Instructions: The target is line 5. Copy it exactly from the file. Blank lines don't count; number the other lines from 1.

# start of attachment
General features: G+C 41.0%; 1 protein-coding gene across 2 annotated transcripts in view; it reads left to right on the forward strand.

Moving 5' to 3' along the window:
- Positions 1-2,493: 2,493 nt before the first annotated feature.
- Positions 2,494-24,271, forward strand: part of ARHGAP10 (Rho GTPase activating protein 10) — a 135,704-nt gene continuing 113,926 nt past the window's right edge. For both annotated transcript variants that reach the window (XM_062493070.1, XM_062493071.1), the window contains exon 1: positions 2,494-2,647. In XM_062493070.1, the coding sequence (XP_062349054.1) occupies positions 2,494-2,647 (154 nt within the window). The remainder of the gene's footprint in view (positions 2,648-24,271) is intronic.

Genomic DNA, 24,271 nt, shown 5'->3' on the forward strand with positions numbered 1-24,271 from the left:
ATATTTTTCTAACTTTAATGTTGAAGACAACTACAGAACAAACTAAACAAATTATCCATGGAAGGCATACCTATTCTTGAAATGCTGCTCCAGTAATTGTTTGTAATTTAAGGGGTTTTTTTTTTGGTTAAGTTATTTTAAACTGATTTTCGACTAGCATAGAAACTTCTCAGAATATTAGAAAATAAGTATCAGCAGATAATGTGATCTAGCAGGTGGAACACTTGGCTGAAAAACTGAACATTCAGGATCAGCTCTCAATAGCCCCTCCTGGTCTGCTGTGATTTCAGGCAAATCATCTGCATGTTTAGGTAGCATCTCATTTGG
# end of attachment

Genomic DNA, 24,271 nt, shown 5'->3' on the forward strand with positions numbered 1-24,271 from the left: